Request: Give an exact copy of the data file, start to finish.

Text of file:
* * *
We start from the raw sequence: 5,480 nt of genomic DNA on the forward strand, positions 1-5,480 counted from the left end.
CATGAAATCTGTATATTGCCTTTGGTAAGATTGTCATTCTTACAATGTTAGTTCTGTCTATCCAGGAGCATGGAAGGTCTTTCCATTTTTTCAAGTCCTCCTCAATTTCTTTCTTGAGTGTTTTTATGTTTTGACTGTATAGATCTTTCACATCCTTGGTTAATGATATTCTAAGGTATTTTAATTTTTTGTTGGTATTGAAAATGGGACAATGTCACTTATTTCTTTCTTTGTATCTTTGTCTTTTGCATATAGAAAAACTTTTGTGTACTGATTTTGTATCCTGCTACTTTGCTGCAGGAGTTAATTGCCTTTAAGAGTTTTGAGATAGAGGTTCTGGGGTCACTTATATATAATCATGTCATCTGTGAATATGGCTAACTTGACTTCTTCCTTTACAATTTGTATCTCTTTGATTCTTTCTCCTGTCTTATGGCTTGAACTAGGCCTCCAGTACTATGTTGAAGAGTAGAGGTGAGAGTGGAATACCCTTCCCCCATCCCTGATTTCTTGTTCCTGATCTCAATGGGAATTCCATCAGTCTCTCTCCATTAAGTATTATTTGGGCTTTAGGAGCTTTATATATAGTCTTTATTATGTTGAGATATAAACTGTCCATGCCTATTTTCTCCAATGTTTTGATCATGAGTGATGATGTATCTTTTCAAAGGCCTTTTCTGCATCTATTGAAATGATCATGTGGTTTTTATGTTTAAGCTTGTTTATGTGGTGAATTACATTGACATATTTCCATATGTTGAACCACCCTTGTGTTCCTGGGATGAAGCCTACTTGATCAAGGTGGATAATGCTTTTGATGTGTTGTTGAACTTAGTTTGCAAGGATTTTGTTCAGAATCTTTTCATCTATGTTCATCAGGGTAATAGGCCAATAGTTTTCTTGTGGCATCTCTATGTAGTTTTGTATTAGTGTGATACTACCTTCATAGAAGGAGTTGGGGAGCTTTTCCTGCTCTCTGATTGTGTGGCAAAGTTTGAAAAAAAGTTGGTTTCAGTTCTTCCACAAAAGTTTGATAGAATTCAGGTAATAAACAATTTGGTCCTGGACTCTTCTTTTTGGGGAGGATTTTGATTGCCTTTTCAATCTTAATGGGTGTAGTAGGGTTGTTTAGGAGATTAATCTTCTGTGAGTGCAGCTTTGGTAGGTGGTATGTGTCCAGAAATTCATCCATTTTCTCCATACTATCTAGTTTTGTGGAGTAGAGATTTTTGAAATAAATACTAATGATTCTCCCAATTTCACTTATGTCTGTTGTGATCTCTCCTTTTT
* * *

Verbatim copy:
We start from the raw sequence: 5,480 nt of genomic DNA on the forward strand, positions 1-5,480 counted from the left end.
CATGAAATCTGTATATTGCCTTTGGTAAGATTGTCATTCTTACAATGTTAGTTCTGTCTATCCAGGAGCATGGAAGGTCTTTCCATTTTTTCAAGTCCTCCTCAATTTCTTTCTTGAGTGTTTTTATGTTTTGACTGTATAGATCTTTCACATCCTTGGTTAATGATATTCTAAGGTATTTTAATTTTTTGTTGGTATTGAAAATGGGACAATGTCACTTATTTCTTTCTTTGTATCTTTGTCTTTTGCATATAGAAAAACTTTTGTGTACTGATTTTGTATCCTGCTACTTTGCTGCAGGAGTTAATTGCCTTTAAGAGTTTTGAGATAGAGGTTCTGGGGTCACTTATATATAATCATGTCATCTGTGAATATGGCTAACTTGACTTCTTCCTTTACAATTTGTATCTCTTTGATTCTTTCTCCTGTCTTATGGCTTGAACTAGGCCTCCAGTACTATGTTGAAGAGTAGAGGTGAGAGTGGAATACCCTTCCCCCATCCCTGATTTCTTGTTCCTGATCTCAATGGGAATTCCATCAGTCTCTCTCCATTAAGTATTATTTGGGCTTTAGGAGCTTTATATATAGTCTTTATTATGTTGAGATATAAACTGTCCATGCCTATTTTCTCCAATGTTTTGATCATGAGTGATGATGTATCTTTTCAAAGGCCTTTTCTGCATCTATTGAAATGATCATGTGGTTTTTATGTTTAAGCTTGTTTATGTGGTGAATTACATTGACATATTTCCATATGTTGAACCACCCTTGTGTTCCTGGGATGAAGCCTACTTGATCAAGGTGGATAATGCTTTTGATGTGTTGTTGAACTTAGTTTGCAAGGATTTTGTTCAGAATCTTTTCATCTATGTTCATCAGGGTAATAGGCCAATAGTTTTCTTGTGGCATCTCTATGTAGTTTTGTATTAGTGTGATACTACCTTCATAGAAGGAGTTGGGGAGCTTTTCCTGCTCTCTGATTGTGTGGCAAAGTTTGAAAAAAAGTTGGTTTCAGTTCTTCCACAAAAGTTTGATAGAATTCAGGTAATAAACAATTTGGTCCTGGACTCTTCTTTTTGGGGAGGATTTTGATTGCCTTTTCAATCTTAATGGGTGTAGTAGGGTTGTTTAGGAGATTAATCTTCTGTGAGTGCAGCTTTGGTAGGTGGTATGTGTCCAGAAATTCATCCATTTTCTCCATACTATCTAGTTTTGTGGAGTAGAGATTTTTGAAATAAATACTAATGATTCTCCCAATTTCACTTATGTCTGTTGTGATCTCTCCTTTTT